On our way home from a family gathering over Thanksgiving weekend, we decided to stop at Palmetto State Park. It’s been years since Diana and I visited this park, and we have never camped here because of it’s proximity to home. Also, because the trailer’s black/gray tanks were approaching full from weekend use and we would need to find a dump station soon, stopping at the park on the way home for a night was the practical thing to do.
In 1933, 198 acres of Ottine Swamp were purchased by the State of Texas, and it was renamed Palmetto State Park. Palmetto State Park is unique because of it’s strands of dwarf palmetto palms found in the park’s ephemeral swamp. These palms are common in East and Southeast Texas, but these strands are one of the most western. There’s local folklore about the Ottine Swamp Monster that lived in the area, and an alleged picture of the monster is in the park office. During a weekend each October, the park hosts the Ottine Swamp Fest, complete with a Swamp Monster Walk on the Palmetto Trail.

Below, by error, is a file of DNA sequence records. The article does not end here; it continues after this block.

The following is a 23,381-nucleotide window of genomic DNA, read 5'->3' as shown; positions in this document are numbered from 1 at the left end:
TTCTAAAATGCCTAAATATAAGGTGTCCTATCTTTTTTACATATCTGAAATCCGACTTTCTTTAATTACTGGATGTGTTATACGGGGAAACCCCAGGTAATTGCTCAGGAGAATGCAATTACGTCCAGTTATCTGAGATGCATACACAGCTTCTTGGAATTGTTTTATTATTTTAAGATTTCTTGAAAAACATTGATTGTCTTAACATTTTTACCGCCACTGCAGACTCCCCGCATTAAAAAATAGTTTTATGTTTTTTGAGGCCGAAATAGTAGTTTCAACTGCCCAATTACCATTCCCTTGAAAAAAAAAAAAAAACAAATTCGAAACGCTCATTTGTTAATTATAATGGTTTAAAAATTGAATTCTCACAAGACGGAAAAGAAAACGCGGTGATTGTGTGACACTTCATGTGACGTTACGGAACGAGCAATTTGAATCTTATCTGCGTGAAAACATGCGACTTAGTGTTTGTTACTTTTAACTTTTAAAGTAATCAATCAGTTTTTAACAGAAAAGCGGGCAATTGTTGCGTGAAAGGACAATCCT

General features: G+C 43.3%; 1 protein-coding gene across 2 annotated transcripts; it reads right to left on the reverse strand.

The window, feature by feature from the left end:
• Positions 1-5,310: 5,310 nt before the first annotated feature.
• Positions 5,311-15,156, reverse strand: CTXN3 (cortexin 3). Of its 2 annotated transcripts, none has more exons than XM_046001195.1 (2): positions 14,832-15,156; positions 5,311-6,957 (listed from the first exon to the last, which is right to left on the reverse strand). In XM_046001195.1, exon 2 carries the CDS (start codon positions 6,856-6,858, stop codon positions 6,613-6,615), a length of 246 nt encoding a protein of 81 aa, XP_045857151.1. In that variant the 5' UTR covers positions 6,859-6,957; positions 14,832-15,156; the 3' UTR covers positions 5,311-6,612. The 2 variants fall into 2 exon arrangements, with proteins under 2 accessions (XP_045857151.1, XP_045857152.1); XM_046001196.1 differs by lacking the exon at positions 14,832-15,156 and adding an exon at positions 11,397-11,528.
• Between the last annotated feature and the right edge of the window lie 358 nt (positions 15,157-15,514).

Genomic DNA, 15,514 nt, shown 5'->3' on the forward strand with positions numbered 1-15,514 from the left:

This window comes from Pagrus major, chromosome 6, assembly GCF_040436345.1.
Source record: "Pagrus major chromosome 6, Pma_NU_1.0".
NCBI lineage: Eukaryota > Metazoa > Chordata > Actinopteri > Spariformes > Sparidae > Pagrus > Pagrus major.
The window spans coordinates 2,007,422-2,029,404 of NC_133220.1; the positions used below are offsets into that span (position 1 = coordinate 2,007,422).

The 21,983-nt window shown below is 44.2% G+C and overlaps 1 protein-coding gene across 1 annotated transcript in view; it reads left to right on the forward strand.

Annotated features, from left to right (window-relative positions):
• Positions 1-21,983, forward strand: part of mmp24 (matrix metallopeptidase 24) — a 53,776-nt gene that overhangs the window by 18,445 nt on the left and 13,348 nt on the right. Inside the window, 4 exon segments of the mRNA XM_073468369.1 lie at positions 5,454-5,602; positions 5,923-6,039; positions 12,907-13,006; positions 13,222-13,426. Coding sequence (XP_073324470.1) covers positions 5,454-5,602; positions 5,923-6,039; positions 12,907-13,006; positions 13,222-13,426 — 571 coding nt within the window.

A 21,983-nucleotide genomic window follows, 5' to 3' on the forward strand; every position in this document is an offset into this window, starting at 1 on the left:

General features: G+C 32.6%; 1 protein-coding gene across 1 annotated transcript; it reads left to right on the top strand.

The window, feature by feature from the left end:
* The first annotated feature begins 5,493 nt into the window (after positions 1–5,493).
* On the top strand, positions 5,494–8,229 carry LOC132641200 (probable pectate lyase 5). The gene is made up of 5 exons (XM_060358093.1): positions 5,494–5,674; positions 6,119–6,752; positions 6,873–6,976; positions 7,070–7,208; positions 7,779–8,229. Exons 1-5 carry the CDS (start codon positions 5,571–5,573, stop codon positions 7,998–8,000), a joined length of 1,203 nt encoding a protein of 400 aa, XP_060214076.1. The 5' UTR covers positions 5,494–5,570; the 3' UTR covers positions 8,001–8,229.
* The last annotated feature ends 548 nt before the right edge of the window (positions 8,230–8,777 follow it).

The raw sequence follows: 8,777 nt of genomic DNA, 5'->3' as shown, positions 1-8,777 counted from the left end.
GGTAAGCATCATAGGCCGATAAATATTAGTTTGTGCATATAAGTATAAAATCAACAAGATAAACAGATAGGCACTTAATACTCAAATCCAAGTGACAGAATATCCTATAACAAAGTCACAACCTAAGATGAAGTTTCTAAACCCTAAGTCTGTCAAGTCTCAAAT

The tent camping and RV camping areas in the park are separated by the San Marcos River, so there isn’t a feeling of congestion as in some campgrounds. Most of the RV sites are fairly close together, but we were lucky enough to get an end site next to a hiking trail with lots of space around it.
There are about five miles of easy hiking trails, with a crushed granite surface, throughout the park. Boardwalks have been constructed in the sections of the trail that goes through the swampy areas where the strands of palmetto are most dense. Currently, Texas is still experiencing drought conditions and the swamp areas were dry when we visited.
Originally we had planned on staying just one night, but because we were enjoying the park’s trails and had a nice spacious RV site, we decided to stay an extra night.
The whole time we were at the park, the park staff was working on unclogging the dump station. Apparently, someone put something that they shouldn’t have down the drain and clogged the system. As we were hooking up and preparing to leave, I noticed that the park staff was bringing in the “big gun” — a backhoe loader! Fortunately for us, Lockhart State Park is on the way home, so we still had a shot a finding a dump station.